When I was a kid my father used to say "Our greatest hopes and our worst fears are seldom realized." Our worst fears have been realized tonight. They have now said there were 11 hostages; two were killed in their rooms yesterday morning, nine were killed at the airport tonight. They're all gone.
— McKay, 1972

Although McKay received numerous accolades for his reporting of the Munich hostage crisis (including two Emmy Awards, one for sports and one for news reporting), he stated in a 2003 HBO documentary about his life and career that he was most proud of a telegram he received from Walter Cronkite praising his work he received the day after the massacre.

In 1994, he was the studio host for the FIFA World Cup coverage, the first ever held on American soil. McKay also covered the 2006 FIFA World Cup for ABC. In 2002, ABC "loaned" McKay to NBC to serve as a special correspondent during the Winter Olympic Games in Salt Lake City. In 2003, HBO released a documentary by McKay called Jim McKay: My World in My Words, tracing his career. This film outlines McKay's personal and professional accomplishments.

Maryland horse racing

McKay founded Maryland Million Day, a series of twelve races designed to promote Maryland's horse breeding industry. The day-long program has grown to become a major racing event in the state of Maryland, second only to the Preakness Stakes day at Pimlico Race Course. It has spawned more than twenty other similar events at U.S. race tracks such as the Sunshine Millions.

Death

McKay died on June 7, 2008, from natural causes at the age of 86. He was survived by his wife Margaret, son Sean, daughter Mary Guba, and three grandchildren. McKay, a horse racing enthusiast who also covered Triple Crown races for ABC Sports, died on the same day as the running of the Belmont Stakes (won by Da'Tara that year).[3]

Honors

References

  1. ^
  2. ^
  3. ^ a b
  4. ^ a b c
  5. ^
  6. ^ a b Hale, Mark. 5 Questions for Jim McKay. AmericanSportscasterOnline.com.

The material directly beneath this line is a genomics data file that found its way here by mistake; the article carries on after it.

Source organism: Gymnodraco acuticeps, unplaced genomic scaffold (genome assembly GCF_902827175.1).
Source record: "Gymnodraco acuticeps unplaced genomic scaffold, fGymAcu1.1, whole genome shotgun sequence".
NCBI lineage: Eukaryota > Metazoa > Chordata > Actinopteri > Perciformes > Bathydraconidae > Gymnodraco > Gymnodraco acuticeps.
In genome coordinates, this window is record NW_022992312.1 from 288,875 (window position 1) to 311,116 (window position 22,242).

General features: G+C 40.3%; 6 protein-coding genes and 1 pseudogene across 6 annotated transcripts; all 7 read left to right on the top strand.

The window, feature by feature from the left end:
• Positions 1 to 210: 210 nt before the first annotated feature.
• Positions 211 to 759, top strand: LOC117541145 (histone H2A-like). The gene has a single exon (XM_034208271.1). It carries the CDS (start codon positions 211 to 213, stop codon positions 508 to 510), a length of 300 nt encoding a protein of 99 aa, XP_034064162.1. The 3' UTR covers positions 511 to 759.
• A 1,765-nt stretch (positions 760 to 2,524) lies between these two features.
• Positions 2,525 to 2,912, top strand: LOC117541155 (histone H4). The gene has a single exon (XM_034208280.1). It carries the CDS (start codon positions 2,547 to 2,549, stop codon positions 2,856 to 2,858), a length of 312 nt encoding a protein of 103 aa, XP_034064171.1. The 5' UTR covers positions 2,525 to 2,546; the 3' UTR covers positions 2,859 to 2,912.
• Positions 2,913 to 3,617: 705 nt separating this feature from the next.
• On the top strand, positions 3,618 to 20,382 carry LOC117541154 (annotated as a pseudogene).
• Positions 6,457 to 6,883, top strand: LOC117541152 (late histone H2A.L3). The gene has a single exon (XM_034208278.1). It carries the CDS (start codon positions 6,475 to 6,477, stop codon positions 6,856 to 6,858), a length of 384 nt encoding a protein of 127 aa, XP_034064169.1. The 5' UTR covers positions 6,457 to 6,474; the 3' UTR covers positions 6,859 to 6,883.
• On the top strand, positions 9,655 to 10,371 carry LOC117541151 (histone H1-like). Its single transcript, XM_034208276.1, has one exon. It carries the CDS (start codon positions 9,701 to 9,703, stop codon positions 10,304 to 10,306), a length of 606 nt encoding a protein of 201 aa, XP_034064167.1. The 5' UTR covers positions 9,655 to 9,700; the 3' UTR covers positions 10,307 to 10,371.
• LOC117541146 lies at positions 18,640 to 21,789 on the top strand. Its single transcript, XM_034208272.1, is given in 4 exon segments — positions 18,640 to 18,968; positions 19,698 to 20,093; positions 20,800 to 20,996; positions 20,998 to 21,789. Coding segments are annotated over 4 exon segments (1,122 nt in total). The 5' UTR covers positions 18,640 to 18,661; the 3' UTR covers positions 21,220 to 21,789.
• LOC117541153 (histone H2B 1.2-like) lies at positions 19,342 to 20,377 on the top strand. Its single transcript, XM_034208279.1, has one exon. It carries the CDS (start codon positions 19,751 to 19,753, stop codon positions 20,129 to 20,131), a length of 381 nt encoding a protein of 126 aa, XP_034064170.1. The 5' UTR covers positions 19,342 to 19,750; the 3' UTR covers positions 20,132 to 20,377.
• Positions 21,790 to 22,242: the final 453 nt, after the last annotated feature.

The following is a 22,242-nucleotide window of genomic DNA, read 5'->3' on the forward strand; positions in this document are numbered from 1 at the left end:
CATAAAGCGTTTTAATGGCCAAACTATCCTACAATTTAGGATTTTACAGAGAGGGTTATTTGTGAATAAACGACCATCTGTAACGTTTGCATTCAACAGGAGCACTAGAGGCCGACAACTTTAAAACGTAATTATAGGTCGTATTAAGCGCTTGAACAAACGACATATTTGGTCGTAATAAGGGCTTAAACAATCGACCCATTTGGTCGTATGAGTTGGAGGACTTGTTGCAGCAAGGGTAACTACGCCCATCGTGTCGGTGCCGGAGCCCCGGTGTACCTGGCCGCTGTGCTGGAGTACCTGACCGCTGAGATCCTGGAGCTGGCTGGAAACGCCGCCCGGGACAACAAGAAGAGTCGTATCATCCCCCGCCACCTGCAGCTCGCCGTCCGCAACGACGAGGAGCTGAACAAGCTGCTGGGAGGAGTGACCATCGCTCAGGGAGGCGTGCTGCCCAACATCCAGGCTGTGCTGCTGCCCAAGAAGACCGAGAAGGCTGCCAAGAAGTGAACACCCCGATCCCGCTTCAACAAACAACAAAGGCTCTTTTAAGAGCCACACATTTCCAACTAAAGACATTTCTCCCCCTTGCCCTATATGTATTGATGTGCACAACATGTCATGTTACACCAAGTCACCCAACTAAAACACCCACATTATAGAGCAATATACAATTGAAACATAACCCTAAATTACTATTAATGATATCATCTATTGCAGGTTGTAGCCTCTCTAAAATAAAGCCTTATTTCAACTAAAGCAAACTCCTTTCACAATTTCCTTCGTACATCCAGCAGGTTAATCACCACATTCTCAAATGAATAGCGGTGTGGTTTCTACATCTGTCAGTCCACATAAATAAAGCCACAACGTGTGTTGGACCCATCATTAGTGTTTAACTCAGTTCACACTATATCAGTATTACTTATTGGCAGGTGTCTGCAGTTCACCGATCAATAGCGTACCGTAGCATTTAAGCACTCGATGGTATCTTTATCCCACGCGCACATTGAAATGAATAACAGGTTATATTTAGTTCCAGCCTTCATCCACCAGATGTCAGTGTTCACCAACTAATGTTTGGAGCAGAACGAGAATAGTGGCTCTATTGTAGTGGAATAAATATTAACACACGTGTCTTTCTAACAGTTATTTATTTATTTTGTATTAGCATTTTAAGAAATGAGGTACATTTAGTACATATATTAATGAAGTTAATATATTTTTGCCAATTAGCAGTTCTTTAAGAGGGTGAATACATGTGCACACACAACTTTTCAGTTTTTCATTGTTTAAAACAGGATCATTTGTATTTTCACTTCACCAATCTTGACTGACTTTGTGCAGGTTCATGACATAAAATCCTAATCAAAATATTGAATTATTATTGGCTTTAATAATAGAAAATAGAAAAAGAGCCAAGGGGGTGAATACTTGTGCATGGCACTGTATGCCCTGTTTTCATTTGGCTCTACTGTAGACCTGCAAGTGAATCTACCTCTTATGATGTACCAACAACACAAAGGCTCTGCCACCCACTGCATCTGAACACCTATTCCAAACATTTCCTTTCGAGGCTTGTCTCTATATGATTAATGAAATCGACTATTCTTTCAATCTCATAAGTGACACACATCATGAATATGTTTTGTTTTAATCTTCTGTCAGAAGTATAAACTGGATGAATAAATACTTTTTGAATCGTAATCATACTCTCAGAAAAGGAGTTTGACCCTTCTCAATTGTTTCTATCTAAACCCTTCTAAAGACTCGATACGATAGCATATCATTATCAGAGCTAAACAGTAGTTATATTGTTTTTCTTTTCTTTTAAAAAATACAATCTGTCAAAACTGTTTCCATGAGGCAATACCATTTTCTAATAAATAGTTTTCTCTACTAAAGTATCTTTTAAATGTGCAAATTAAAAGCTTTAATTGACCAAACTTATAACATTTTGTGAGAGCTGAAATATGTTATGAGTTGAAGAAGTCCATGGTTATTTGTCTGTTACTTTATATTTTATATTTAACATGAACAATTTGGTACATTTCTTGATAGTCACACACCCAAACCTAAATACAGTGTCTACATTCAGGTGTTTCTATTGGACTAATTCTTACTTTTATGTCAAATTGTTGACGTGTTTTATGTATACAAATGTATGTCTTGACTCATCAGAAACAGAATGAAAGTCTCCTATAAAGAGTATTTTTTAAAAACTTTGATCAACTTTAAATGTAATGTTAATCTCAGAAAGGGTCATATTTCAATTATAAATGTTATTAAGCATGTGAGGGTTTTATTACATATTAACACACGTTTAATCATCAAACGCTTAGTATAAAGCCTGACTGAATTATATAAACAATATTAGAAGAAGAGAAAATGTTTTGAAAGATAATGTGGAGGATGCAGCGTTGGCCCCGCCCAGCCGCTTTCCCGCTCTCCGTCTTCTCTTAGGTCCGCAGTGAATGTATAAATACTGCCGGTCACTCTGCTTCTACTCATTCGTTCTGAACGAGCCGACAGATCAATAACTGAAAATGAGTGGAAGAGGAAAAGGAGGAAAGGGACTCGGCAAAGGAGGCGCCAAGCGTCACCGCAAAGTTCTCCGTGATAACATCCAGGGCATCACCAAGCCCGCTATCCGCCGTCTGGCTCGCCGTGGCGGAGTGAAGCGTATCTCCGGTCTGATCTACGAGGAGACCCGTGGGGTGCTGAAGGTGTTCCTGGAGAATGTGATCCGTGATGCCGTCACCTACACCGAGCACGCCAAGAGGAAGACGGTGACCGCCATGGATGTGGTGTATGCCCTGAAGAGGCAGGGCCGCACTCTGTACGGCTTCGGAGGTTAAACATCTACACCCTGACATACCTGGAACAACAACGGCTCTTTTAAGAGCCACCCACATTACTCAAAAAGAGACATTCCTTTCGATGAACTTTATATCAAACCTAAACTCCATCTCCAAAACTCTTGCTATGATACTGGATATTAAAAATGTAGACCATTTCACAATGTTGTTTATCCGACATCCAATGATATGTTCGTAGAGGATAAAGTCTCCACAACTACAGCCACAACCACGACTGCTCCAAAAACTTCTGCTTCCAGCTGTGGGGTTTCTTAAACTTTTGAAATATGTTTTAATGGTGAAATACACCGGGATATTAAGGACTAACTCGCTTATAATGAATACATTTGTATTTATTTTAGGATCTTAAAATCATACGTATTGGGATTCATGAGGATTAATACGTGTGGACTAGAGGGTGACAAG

7. ^
  8. ^
  9. ^
  10. ^
  11. ^
  12. ^ Hall of Fame Archives & Honorees. Accessed 26-03-2015.
  13. ^ Olympics 2008 Opening Ceremony Intro and Ending **Courtesy of NBC** on YouTube
  14. ^

External links

  • Jim McKay at Find a Grave
  • , Sunday, June 8, 2008.The Baltimore SunZurawik, David; Keyser, Tom & Fenton, Justin. "Jim McKay dies at 86"
  • , Sunday, June 8, 2008.The New York TimesLitsky, Frank & Sandomir, Richard. "Jim McKay, Pioneer Sports Broadcaster, Dies at 86"
  • "Loyola Remembers Jim 'McKay' McManus of the Class of 1943," Loyola College in Maryland, Monday, June 9, 2008.
  • Jim McKay at the Internet Movie Database
  • Ivy League Remembers Jim McKay.
  • Jim McKay at the 1972 Munich Olympics
  • Jim McKay interview video at the Archive of American Television
Preceded by
Chris Schenkel
Television voice of the
Indianapolis 500

19671974
Succeeded by
Keith Jackson
Preceded by
Keith Jackson
Television voice of the
Indianapolis 500

19761985
Succeeded by
Jim Lampley
Preceded by
None
Chris Schenkel
Bryant Gumbel
American television prime time anchor, Summer Olympics
1960
1976
1984
Succeeded by
Bill Henry
Bryant Gumbel
Bryant Gumbel
Preceded by
Walter Cronkite
Curt Gowdy
American television prime time anchor, Winter Olympics
1964
19761988
Succeeded by
Chris Schenkel
Tim McCarver and Paula Zahn
Preceded by
Ernie Johnson Jr.
U.S. World Cup Television Studio Host
1994
Succeeded by
Brent Musburger